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St. Thomas Becket, Archbishop of Canterbury, Martyr

A.D. 1170.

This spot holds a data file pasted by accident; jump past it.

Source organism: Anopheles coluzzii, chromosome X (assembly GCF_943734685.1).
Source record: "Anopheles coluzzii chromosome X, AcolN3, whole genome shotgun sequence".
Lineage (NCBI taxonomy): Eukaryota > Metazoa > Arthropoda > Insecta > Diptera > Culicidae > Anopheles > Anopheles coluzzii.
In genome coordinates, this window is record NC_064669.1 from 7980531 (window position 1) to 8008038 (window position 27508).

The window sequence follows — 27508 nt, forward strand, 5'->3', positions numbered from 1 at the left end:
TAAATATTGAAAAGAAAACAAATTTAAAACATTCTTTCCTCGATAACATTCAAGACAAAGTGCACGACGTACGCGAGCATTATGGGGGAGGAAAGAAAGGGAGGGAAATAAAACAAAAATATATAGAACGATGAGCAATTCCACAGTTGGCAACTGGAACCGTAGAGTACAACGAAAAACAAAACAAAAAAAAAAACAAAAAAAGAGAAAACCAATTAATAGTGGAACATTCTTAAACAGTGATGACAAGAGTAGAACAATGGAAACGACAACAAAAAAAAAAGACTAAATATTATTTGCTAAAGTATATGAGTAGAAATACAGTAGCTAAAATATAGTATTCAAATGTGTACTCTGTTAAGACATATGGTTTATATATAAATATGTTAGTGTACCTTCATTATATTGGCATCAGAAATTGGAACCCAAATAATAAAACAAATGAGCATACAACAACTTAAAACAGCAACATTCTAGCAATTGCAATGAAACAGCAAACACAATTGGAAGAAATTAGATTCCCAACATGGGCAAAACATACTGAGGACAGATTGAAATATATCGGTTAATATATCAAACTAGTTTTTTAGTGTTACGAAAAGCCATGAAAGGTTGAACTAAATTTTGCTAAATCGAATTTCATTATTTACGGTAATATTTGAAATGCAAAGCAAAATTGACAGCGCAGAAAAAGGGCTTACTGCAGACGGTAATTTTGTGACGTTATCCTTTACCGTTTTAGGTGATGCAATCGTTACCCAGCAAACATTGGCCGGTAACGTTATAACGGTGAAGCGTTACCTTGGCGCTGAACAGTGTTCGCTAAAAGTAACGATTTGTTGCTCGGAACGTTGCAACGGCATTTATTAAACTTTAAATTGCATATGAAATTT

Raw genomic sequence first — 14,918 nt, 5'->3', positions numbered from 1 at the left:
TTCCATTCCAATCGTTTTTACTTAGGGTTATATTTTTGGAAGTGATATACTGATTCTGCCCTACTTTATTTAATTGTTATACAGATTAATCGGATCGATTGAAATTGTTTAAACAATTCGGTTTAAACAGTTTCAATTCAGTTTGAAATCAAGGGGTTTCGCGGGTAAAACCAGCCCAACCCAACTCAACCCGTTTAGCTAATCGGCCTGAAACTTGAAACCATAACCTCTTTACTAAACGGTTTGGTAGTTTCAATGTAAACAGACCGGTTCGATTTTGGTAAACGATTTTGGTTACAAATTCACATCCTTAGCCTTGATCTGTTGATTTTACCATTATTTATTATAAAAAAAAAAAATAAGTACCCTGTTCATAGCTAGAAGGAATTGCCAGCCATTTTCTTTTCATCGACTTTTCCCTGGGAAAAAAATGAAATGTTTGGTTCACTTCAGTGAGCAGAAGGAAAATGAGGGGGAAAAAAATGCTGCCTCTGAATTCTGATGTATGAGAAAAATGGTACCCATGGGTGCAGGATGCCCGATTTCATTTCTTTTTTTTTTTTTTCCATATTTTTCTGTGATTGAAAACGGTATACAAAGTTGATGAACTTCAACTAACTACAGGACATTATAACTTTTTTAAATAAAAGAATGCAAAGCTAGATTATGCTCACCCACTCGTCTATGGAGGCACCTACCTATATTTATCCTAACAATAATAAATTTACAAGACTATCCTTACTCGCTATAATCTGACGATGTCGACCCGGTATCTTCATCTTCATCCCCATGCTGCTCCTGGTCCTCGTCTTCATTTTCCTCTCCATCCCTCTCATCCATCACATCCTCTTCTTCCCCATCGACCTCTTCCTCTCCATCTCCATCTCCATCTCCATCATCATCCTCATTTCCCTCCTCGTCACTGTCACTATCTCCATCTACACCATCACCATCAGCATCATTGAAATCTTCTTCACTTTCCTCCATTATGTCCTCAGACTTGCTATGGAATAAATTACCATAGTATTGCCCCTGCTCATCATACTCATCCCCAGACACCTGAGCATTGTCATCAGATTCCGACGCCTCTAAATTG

ST. THOMAS BECKET was born in London in 1117, on the 21st of December. His father Gilbert Becket was a gentleman of middling fortune, who, in his youth, made a pilgrimage to Jerusalem with divers others, and falling into the hands of the Saracens, remained a year and a half a prisoner, or rather a slave, to one of their emirs, or admirals. An only daughter of this emir hearing him one day explain the Christian faith, and declare, upon the question being put to him, that he should with the greatest joy lay down his life for the love of God, if he was made worthy of such a happiness, was so touched, as to conceive on the spot a desire of becoming a Christian. This she made known to Mr. Becket, who contented himself with telling her, that she would be very happy if God gave her that grace, though it were attended with the loss of every thing this world could afford. He and his fellow-slaves soon after made their escape in the night-time, and returned safe to London. The young Syrian lady privately left her father’s house and followed him thither, and being instructed in the faith and baptized by the name of Maud or Mathildes, she was married to him in St. Paul’s church by the bishop of London. Soon after Gilbert went back into the East, to join the crusade or holy war, and remained in those parts three years and a half. Maud was brought to bed of our saint a little time after his departure, about a twelvemonth after their marriage, and being herself very pious, she taught her son from his infancy to fear God, and inspired him with a tender devotion to the Blessed Virgin. His father, after his return to England, was, in his turn, sheriff 2 of London. Fitz-Stephens assures us, that he never put money out at interest, and never embarked in any commerce, but being contented with his patrimony, lived on the annual income.  Continue reading

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